In this new age of technology, children are practically born reaching for the latest (or nearest) electronic devices.
Maybe you vowed that your child would never be tainted by exposure to a screen, or maybe it just wasn’t a big deal to you. Regardless of your initial opinion, your child was probably introduced to videochatting before the end of the first month. How could you resist the urge to show off your sweet baby? Then, over the next few months and years, the occasional “educational” game or television show crept in.
Now your not-so-little one wants a full-fledged online presence– a social media account. Is she really ready? Here are a few factors to consider.
Is she 13 years old?
Most social media platforms (including Facebook, Twitter, Instagram, and Pinterest) require that their users be thirteen years of age or older. This is their way of complying with the Children’s Online Privacy Protection Act, which restricts companies from collecting personal information from children under the age of thirteen.
Can he recognize inappropriate content?
No matter the social media platform, having an online presence will mean that your child will encounter material that is not in line with his values or worldview. Is he aware enough to recognize profanity or suggestive material? Does he know what your family’s standards for media are?
Does she know what to do?
Once your child has recognized inappropriate content, does she know what the next steps are? Teach her your family’s “internet emergency escape plan.” It might involve immediately shutting down the internet browser/app, finding an adult, reporting the content to the Facebook/Pinterest/Instagram, or just moving away into safer waters.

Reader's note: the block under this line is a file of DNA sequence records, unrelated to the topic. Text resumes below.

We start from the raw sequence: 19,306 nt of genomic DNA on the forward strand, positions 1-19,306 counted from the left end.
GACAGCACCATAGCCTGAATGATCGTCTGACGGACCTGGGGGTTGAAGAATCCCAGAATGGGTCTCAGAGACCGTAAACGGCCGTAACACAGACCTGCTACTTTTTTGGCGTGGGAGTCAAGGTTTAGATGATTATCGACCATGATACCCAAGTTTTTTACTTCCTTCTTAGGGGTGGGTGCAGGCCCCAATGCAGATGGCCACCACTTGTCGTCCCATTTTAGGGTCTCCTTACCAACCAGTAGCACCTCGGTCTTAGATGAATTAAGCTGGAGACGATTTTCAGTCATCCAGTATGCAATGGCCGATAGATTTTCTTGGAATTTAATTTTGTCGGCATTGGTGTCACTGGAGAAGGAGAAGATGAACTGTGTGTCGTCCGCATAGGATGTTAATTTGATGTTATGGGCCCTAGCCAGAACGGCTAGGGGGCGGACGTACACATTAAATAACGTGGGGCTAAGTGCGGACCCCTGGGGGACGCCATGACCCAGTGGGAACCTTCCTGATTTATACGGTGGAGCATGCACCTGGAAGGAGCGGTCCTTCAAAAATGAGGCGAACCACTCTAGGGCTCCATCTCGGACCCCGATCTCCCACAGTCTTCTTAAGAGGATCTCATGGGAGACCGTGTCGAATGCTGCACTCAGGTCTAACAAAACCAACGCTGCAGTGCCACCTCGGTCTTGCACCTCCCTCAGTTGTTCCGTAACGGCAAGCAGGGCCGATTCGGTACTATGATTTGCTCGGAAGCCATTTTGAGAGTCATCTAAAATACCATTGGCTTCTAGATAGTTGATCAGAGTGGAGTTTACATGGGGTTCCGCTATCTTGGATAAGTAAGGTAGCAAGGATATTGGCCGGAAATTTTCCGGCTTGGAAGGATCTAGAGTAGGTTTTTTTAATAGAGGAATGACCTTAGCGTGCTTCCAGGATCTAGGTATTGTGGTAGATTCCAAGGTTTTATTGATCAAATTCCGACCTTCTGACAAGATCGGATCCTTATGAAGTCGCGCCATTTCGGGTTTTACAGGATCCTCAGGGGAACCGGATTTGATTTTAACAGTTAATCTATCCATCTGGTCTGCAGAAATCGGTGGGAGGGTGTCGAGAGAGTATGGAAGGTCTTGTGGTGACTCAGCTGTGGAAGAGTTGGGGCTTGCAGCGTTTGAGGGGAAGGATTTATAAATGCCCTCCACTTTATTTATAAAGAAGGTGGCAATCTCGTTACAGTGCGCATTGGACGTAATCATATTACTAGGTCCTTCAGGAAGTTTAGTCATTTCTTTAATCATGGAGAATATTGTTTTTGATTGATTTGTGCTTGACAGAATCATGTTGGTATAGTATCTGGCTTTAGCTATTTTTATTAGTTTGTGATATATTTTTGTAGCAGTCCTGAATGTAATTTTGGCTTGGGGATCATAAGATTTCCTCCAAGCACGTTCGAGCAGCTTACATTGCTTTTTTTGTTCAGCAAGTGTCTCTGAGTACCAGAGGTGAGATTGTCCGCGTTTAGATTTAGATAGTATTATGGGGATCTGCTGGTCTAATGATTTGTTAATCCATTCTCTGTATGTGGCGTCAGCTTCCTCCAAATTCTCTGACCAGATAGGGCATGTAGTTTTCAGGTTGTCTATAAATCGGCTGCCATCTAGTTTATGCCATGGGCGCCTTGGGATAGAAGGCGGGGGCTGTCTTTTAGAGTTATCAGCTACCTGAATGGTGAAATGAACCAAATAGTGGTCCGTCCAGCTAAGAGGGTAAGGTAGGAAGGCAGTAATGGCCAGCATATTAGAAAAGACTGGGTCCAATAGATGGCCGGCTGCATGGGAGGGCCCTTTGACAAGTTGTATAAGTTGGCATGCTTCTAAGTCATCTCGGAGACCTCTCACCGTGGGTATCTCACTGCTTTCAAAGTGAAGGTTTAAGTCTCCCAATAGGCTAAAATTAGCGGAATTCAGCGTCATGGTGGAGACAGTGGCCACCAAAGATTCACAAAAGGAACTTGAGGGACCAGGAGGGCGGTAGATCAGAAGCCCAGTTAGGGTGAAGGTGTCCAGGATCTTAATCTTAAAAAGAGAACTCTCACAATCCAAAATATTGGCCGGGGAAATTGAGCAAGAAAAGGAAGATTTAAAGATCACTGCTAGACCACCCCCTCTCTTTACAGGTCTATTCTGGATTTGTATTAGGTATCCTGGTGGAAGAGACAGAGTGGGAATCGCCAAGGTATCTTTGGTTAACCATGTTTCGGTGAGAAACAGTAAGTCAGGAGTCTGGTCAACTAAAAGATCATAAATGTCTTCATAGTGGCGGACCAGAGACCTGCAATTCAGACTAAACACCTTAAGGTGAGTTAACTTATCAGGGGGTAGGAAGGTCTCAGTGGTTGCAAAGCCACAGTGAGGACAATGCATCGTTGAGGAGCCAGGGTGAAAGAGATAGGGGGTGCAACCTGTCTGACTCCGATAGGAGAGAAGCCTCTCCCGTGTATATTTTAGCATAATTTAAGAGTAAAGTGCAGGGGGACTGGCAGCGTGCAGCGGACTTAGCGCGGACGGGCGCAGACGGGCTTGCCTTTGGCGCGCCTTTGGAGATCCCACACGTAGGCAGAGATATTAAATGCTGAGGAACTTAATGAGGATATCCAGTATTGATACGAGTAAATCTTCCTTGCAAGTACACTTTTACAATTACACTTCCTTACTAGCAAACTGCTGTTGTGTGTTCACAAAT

Is he respectful of others’ feelings?
Social media bullying is a reality. If your child is cruel or insensitive to others in real life, he will continue that behavior online. Teach your children to stand up to online bullies and to treat everyone with respect.
Does she know how to protect herself from online bullies?
Make sure your child knows how to block others on social media and to report cyberbullying to the social media site. Teach her that she has the right to block anyone, at anytime, and for any reason.
If your child is cyberbullied, document the bullying. If severe, report it to the social media site, to the school, and to the police.
Can he discern between fact and fantasy?
Studies have indicated that people who spend more time on social media are more likely to be depressed. When you go on Facebook, it’s not hard to see why. The average newsfeed is full of others’ remarkable events: births, marriages, engagements, new jobs, vacations, etc. These shiny, perfect online lives of others can easily make your child feel that their life is ho-hum. Before your child joins social media, he needs to understand that things are not as they seem in another’s profile picture.
Joining social media is a big step with far reaching consequences. Before your child takes the plunge, make sure he or she is ready to make responsible choices.